I did not take part in the Committee debates, but I have not quite followed what the right hon. Gentleman said. Does he mean that when the report is made there will be consultations and long discussions before it is published? I imagined that the report would be published and then the discussions would take place. I got the impression that there would be delay while the discussions took place before the report was laid before the House.
§ Mr. Freeson
That might arise, but we do not expect it to. It could arise during the preparation of the report. During the preparation of the report there are bound to be ideas, schemes, and details to be worked out about the future reorganisation of the industry. This will involve consultations, during which queries might arise which could lead to extended discussions. I am not describing what is happening. I am not making a forecast of what we think will happen. I am simply stating what might happen. As I said at the beginning, excellent progress is being made, and we expect the report to be made fairly promptly, as required by the Bill.
The Corporation can, in practice, be expected and relied on to act in a way which will not prejudice the decisions of the Minister and the views and decisions of Parliament on the first report which is required under Clause 4. Indeed, we can expect the Corporation to consult the Minister before making any substantial changes in organisation. The Corporation will no doubt ensure that the publicly-owned companies do the same.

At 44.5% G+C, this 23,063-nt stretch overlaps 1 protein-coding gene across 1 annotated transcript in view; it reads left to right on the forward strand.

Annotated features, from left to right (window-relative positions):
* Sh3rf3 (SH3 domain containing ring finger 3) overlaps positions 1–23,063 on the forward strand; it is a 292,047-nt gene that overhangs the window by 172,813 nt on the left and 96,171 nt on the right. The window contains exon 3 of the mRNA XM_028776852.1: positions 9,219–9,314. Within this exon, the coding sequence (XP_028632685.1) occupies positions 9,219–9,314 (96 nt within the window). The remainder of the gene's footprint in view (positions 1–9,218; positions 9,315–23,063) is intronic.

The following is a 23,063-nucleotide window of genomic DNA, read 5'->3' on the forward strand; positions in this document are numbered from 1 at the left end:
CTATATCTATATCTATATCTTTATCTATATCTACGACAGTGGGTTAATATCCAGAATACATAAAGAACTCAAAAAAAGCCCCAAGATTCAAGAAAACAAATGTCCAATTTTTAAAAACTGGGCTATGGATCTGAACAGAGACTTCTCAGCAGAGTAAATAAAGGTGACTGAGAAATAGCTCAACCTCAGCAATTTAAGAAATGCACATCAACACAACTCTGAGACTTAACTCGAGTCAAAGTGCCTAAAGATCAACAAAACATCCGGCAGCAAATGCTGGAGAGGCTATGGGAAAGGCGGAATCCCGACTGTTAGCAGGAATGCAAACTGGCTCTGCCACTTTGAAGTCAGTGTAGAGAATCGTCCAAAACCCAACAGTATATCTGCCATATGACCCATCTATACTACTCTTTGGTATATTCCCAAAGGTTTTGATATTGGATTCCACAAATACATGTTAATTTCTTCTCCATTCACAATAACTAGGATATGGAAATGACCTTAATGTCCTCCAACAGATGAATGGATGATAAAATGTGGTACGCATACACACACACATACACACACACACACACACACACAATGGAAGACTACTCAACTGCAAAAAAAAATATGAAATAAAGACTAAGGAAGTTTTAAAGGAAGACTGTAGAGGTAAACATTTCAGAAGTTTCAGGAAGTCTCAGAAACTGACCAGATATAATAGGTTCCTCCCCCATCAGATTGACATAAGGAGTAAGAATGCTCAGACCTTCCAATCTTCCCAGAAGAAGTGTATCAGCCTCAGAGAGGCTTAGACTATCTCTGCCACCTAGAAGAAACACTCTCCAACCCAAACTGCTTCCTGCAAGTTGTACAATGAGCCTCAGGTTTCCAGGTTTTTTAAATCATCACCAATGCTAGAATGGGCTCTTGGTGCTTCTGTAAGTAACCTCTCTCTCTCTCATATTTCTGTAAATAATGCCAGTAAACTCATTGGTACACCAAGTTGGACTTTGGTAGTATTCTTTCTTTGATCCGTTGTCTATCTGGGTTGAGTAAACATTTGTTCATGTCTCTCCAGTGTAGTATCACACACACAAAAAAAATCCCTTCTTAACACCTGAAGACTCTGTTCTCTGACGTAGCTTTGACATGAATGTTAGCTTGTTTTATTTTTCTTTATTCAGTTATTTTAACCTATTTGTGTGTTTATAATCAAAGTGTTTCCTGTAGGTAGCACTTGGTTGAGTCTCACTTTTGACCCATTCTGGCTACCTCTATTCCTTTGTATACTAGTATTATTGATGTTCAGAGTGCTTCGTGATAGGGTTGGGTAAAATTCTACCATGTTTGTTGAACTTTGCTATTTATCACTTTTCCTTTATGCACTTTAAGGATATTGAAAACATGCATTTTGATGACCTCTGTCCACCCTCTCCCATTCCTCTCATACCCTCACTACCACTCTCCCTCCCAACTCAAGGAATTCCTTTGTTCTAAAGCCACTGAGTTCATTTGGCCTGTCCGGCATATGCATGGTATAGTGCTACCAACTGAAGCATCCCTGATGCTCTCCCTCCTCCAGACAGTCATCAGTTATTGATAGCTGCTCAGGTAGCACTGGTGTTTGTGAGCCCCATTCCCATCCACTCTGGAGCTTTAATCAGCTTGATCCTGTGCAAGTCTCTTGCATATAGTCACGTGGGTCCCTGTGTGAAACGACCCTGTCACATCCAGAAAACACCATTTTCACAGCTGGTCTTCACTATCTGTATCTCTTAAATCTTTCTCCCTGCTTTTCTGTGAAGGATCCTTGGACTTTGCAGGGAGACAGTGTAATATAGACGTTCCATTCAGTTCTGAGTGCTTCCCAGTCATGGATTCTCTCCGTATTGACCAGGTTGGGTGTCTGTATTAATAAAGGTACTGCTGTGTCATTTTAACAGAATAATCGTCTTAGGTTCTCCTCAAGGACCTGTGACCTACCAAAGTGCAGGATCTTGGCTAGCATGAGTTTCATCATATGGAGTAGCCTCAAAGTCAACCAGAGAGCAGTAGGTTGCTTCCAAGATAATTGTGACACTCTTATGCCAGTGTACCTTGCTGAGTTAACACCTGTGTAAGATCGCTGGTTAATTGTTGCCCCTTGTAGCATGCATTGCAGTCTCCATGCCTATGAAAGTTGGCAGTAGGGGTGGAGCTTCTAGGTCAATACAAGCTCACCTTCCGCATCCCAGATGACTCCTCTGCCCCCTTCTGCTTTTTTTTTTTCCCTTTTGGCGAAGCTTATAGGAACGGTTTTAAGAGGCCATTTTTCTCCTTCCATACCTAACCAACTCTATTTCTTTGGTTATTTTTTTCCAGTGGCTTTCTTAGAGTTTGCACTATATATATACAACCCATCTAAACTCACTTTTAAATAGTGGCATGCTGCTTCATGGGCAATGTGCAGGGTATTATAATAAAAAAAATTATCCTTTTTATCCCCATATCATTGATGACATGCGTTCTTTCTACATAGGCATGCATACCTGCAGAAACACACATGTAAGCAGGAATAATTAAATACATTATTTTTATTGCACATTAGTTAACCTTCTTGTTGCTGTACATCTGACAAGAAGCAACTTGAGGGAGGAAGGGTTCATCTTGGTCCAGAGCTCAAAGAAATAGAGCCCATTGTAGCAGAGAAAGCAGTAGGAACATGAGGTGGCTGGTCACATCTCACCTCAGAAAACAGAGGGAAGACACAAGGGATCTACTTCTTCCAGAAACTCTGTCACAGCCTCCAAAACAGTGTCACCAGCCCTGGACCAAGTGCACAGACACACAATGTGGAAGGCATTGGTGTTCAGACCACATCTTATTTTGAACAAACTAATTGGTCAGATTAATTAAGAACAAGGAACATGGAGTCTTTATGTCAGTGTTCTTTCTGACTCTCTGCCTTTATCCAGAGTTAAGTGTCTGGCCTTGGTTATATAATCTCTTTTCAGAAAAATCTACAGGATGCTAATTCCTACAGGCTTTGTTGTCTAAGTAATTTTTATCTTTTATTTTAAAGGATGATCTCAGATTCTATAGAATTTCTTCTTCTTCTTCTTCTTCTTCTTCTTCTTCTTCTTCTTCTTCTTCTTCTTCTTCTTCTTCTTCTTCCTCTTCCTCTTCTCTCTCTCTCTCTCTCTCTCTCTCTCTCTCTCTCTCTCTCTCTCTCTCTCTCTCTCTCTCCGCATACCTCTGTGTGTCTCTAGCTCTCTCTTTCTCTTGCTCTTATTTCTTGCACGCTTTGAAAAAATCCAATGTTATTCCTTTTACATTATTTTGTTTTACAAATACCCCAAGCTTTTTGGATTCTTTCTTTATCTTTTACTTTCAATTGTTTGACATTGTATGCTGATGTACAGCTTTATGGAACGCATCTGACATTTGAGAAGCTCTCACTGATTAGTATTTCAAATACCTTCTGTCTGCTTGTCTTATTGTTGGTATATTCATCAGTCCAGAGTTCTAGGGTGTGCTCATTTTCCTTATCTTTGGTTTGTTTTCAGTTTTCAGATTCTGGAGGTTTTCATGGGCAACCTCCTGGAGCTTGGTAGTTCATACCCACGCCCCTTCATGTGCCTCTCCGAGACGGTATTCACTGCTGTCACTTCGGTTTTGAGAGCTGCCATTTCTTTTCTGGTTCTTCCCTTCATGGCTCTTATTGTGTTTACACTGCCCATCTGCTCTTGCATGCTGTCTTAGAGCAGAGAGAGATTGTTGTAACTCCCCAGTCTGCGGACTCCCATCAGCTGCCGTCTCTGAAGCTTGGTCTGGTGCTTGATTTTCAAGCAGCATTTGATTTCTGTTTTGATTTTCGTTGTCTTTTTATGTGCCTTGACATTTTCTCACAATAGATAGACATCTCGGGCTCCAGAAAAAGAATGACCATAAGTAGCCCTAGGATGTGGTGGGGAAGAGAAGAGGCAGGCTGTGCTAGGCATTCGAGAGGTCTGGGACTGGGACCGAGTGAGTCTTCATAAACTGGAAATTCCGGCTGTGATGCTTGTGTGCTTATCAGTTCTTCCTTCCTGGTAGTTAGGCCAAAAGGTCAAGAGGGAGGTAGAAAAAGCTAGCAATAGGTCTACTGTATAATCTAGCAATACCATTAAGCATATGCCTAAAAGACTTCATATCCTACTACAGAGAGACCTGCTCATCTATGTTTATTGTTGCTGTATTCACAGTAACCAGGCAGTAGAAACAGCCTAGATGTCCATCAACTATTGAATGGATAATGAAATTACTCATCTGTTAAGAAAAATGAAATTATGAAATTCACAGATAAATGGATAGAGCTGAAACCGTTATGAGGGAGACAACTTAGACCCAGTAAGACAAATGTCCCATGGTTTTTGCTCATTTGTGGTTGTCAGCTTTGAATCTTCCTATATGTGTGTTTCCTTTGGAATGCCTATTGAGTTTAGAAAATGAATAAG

There are, however, advantages in formalising the matter, as is sought in the new Clause, and in imposing on the 770 Corporation a statutory requirement to obtain the Minister's consent for the issue or reissue of which the Minister would be answerable to Parliament in the case of any substantial reorganisation which might arise before there were any general reorganisation acceptable by way of the report.
The proposed Clause is, therefore, acceptable in principle, but the drafting is capable of some improvement, and some detailed changes are desirable. I hope that the hon. Gentleman will be happy about this. On this basis the Government will, in another place, introduce provisions to give effect to the intention of the Clause, and I am sure that we can be united in accepting this as a happy situation.
§ Mr. van Straubenzee
For once I am almost speechless, and the hon. Gentleman knows that that is rather rare for me. I am very much obliged to the hon. Gentleman. I am very pleased with him at the moment, and on that basis I beg to ask leave to withdraw the new Clause.
§ Motion and Clause, by leave, withdrawn.